I’m Xuan (pronounced Sawn).
I was born in Vietnam from Chinese Vietnamese parents and I am proud to be one of the original Vietnamese boat people now living here in the UK.
In the late 1970s, the aftermath of the Vietnam war and the growing oppression of the ethnic Chinese living in Vietnam forced my family to flee their home. We left Vietnam on a small overcrowded and ramshackle boat that wasn’t fit for the open water and sailed the perilous South China Sea to Hong Kong. At age 2 my first and only memory of Hong Kong is a hazy image of the orange skies.
After 6 months we left the tropical heat of Hong Kong and immigrated to the cold, or you could say dreich (Scots for dreary) climate of the Scottish winter. We lived in the quiet outskirts of Glasgow for four years before moving and settling in London, which was a hubbub of culture and activity. By the age of 14 I had lived in four vastly different countries and each of these places have influenced the person that I am and the food I love to cook and eat.
My own cooking adventure started at an early age – washing the rice grains for steamed rice and undertaking the long and meticulous task of cleaning and snapping the tails off bean sprouts for my parents spring rolls. This you can say was my training for the future food lover in me – or feeder. As a child of refugees, love was often shown through food rather than words. From these duties and by always keeping my belly full, my parents quietly passed on their own rich food heritage and family history to me through the years.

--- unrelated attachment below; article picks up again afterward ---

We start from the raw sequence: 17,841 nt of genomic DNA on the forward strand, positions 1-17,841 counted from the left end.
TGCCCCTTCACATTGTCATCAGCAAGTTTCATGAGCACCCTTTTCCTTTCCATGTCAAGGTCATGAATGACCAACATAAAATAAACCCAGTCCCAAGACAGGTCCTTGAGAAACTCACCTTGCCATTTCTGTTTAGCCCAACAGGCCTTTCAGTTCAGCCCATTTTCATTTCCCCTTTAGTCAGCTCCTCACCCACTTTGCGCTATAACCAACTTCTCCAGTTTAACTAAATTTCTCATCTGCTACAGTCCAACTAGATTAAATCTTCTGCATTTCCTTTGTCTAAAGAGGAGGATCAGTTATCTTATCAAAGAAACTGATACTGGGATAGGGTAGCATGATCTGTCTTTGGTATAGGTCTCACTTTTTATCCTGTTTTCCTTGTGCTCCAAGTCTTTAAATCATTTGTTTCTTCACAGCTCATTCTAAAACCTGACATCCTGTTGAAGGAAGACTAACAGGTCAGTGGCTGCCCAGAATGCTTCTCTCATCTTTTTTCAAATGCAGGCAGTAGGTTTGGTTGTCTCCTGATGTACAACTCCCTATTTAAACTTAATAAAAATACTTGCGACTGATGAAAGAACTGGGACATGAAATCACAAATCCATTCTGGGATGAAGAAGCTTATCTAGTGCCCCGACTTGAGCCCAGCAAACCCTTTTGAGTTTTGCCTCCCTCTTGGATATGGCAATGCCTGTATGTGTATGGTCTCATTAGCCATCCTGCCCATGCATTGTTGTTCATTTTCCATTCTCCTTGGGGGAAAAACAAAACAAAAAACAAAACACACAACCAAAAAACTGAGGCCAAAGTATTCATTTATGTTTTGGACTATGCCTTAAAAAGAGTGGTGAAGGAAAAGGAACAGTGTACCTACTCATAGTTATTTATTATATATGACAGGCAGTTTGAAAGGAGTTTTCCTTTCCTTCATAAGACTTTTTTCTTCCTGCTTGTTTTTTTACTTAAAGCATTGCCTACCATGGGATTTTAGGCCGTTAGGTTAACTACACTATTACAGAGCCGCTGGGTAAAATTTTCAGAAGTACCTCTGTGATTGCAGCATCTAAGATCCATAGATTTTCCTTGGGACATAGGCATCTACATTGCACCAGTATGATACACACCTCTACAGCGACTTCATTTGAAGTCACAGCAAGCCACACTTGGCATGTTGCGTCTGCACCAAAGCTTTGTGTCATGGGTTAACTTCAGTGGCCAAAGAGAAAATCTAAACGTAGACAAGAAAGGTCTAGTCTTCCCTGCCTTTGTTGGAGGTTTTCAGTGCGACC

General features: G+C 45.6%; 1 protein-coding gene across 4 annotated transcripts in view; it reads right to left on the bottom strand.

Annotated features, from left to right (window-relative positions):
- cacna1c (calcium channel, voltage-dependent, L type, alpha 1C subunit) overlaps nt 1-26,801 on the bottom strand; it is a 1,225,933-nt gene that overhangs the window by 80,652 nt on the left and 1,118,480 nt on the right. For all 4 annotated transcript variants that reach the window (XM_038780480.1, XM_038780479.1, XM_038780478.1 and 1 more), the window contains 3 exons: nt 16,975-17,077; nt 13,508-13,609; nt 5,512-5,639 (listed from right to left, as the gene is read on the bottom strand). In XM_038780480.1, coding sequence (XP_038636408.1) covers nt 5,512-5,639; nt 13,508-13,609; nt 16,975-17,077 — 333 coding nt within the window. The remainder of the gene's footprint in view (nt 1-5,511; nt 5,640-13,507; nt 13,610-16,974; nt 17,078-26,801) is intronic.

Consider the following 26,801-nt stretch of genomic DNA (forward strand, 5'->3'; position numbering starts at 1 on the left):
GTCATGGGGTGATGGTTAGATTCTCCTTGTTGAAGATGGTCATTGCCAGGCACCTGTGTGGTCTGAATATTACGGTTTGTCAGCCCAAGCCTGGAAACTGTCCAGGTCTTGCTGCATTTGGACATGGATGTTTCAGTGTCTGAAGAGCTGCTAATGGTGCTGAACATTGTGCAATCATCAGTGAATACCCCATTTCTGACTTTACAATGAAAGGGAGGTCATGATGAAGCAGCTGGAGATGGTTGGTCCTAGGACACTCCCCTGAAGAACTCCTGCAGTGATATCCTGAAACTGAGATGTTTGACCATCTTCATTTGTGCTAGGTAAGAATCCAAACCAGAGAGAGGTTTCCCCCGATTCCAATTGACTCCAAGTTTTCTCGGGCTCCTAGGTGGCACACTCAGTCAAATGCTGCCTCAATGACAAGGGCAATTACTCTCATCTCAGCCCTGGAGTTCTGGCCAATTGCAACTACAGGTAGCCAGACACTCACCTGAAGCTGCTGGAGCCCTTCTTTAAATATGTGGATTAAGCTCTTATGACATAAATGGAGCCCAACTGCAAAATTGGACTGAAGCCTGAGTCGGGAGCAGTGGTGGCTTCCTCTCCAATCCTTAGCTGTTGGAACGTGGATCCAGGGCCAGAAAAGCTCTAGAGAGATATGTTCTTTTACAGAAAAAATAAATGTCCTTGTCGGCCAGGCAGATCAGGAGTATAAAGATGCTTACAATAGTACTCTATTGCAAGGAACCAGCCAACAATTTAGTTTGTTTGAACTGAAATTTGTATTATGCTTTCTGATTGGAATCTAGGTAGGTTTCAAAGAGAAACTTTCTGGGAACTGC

In my 20’s I became a sushi chef at a vibrant restaurant in Central London, and spent 4 years learning the meticulous art of preparing, filleting and slicing fish for sushi, maki, nigiris and sashimi. I have since run a number of supper clubs in London and Dundee, including a charity Chinese hotpot that raised over £2,000 for the charity – Sarcoma UK. This year, I’ve taken the next leap in my food adventure and launched my online cookalong classes, which have been great fun and allow me to reach new like minded food enthusiasts far and wide.
Casual Rice is all about sharing my love for food and my own culinary heritage through authentic but informal Vietnamese and Chinese meals I devoured when growing up, with Japanese influences from my sushi training days.
The name Casual Rice comes from The Mandarin Way, a book by the inspirational Cecilia Sun Yun Chiang. A pioneering woman who in the 1960’s opened one of the first authentic Chinese restaurant in North America. In her book she writes “when we sat down to meals as a family, we adopted a much simpler mode of eating … such meals were known as “pien- fan”, “casual rice” or what might be termed home cooking”.
As the saying goes, food is a universal language that brings people together. I am hoping through this website and cookalong classes I am able to share personal recipes from my own home, that you can make and share in your homes with your loved ones.
Thanks for visiting.